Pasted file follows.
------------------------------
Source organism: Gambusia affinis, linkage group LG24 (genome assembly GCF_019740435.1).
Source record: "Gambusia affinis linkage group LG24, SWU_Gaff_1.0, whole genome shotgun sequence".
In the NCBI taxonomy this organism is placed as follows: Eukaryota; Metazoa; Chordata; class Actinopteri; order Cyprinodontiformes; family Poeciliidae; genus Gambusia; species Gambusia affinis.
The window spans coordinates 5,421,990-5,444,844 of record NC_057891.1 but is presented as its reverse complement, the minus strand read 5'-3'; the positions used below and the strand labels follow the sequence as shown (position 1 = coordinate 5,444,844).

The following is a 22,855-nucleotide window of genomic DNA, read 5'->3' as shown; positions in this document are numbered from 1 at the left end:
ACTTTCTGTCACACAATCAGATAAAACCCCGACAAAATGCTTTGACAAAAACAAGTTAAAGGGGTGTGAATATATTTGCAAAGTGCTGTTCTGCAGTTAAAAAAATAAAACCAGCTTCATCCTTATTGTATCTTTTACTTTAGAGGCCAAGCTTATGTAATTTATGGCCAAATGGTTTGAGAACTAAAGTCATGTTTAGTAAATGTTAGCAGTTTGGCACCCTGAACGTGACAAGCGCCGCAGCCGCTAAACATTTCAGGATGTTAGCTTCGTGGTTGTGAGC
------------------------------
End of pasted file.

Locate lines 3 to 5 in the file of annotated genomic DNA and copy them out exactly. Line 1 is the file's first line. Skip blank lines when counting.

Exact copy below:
In the NCBI taxonomy this organism is placed as follows: Eukaryota; Metazoa; Chordata; class Actinopteri; order Cyprinodontiformes; family Poeciliidae; genus Gambusia; species Gambusia affinis.
The window spans coordinates 5,421,990-5,444,844 of record NC_057891.1 but is presented as its reverse complement, the minus strand read 5'-3'; the positions used below and the strand labels follow the sequence as shown (position 1 = coordinate 5,444,844).

The following is a 22,855-nucleotide window of genomic DNA, read 5'->3' as shown; positions in this document are numbered from 1 at the left end: